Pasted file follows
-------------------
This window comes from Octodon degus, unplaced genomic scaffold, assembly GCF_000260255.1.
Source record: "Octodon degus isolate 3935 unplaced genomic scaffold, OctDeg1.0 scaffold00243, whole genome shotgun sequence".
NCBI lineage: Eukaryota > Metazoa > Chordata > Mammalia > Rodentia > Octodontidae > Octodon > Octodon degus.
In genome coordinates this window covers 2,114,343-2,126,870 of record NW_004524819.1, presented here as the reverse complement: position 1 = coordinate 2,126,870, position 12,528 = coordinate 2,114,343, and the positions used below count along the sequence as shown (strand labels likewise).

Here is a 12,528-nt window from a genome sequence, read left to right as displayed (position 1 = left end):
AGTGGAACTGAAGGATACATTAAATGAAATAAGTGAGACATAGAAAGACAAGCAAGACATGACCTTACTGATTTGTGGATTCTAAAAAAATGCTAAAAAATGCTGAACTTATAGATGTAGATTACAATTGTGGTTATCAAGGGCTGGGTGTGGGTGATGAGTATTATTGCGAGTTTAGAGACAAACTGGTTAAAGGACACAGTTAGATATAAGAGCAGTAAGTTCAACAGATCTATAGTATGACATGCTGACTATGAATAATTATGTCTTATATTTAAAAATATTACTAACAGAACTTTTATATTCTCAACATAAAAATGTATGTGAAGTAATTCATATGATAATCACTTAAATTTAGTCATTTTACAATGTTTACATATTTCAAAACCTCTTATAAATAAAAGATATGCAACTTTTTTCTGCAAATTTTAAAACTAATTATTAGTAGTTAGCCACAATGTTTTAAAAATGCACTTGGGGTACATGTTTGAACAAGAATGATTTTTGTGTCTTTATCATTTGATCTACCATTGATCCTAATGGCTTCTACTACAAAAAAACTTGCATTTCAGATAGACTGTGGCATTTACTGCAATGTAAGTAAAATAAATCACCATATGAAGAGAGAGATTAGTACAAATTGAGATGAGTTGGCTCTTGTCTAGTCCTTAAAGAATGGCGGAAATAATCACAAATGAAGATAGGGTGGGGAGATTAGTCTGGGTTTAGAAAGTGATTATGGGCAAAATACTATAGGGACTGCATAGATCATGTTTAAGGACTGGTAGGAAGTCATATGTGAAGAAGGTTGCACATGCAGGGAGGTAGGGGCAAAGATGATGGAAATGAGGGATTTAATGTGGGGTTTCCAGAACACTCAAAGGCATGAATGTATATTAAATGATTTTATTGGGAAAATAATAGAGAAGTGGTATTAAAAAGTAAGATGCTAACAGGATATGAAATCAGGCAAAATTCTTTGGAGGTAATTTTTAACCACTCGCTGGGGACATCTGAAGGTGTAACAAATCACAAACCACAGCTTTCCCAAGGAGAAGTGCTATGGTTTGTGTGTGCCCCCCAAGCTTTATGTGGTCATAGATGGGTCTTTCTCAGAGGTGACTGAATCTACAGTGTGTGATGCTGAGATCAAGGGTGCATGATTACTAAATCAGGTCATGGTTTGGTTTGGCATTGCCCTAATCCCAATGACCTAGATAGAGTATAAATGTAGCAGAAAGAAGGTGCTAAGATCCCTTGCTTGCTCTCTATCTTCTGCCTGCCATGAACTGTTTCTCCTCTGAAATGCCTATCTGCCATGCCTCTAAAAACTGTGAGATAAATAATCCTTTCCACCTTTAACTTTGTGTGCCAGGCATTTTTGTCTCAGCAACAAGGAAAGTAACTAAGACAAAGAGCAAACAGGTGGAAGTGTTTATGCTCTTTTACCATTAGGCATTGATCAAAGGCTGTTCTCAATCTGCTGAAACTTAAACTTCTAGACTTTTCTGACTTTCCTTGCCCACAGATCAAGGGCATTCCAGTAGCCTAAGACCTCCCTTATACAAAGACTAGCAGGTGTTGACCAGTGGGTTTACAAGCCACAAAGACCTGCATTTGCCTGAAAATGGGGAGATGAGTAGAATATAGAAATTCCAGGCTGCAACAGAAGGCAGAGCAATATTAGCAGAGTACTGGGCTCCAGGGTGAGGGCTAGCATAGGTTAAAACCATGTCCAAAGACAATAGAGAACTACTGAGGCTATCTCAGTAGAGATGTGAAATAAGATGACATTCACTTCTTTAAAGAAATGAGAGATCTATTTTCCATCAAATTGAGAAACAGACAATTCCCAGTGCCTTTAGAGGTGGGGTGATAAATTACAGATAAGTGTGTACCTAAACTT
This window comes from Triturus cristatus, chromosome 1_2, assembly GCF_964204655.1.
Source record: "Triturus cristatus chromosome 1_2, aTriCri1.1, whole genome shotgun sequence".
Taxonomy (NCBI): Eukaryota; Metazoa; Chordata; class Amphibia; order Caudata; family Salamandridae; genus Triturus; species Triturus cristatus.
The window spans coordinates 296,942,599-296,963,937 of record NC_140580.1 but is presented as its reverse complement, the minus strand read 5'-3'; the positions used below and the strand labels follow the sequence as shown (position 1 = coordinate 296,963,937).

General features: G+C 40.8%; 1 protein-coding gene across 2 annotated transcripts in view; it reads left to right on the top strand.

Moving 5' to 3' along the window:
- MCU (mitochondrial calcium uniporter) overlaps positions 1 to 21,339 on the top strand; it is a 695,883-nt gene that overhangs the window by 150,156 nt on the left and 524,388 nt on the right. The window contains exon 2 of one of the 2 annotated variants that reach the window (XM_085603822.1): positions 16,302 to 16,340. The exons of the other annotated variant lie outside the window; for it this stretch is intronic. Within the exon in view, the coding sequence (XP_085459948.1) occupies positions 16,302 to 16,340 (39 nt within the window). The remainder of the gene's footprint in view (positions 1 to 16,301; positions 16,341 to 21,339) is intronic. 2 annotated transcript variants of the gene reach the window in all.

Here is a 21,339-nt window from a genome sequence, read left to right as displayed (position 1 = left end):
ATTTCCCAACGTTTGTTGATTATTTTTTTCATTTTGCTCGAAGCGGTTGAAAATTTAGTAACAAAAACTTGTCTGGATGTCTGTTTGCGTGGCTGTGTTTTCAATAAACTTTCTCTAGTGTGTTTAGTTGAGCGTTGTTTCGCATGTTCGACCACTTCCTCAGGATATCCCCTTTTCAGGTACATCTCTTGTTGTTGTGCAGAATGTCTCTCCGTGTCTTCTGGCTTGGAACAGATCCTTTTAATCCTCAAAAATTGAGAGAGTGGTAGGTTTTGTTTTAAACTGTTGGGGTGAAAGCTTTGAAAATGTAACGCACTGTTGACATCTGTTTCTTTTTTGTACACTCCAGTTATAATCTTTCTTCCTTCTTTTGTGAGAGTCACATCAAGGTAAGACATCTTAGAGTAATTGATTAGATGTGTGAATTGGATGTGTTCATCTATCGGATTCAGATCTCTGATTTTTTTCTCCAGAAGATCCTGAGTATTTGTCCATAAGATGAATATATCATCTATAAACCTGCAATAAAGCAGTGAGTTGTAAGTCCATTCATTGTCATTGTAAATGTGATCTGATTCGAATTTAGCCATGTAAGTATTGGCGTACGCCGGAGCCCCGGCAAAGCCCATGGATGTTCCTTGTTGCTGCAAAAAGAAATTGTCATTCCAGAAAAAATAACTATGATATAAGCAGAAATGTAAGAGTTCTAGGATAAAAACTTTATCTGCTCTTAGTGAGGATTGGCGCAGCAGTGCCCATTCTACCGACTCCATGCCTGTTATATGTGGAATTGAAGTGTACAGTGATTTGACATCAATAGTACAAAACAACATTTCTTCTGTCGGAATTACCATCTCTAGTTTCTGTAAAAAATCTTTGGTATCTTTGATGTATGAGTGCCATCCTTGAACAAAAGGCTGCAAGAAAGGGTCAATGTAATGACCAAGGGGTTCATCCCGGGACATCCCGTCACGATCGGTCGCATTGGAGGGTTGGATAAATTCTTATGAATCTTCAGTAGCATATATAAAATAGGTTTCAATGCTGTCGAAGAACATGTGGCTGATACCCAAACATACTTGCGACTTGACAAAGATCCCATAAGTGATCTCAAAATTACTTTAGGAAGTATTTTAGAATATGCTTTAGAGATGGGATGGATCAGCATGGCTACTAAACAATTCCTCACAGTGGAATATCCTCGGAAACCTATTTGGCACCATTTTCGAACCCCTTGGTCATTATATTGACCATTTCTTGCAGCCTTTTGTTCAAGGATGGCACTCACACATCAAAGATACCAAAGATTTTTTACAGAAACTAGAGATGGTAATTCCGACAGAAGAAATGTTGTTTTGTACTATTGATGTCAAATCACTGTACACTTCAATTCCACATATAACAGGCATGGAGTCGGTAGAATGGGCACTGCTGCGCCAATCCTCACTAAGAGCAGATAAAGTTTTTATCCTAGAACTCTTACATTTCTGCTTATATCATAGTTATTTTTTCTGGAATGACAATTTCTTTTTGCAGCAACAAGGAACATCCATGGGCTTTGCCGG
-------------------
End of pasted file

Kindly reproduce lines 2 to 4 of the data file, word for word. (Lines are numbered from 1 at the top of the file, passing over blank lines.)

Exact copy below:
Source record: "Octodon degus isolate 3935 unplaced genomic scaffold, OctDeg1.0 scaffold00243, whole genome shotgun sequence".
NCBI lineage: Eukaryota > Metazoa > Chordata > Mammalia > Rodentia > Octodontidae > Octodon > Octodon degus.
In genome coordinates this window covers 2,114,343-2,126,870 of record NW_004524819.1, presented here as the reverse complement: position 1 = coordinate 2,126,870, position 12,528 = coordinate 2,114,343, and the positions used below count along the sequence as shown (strand labels likewise).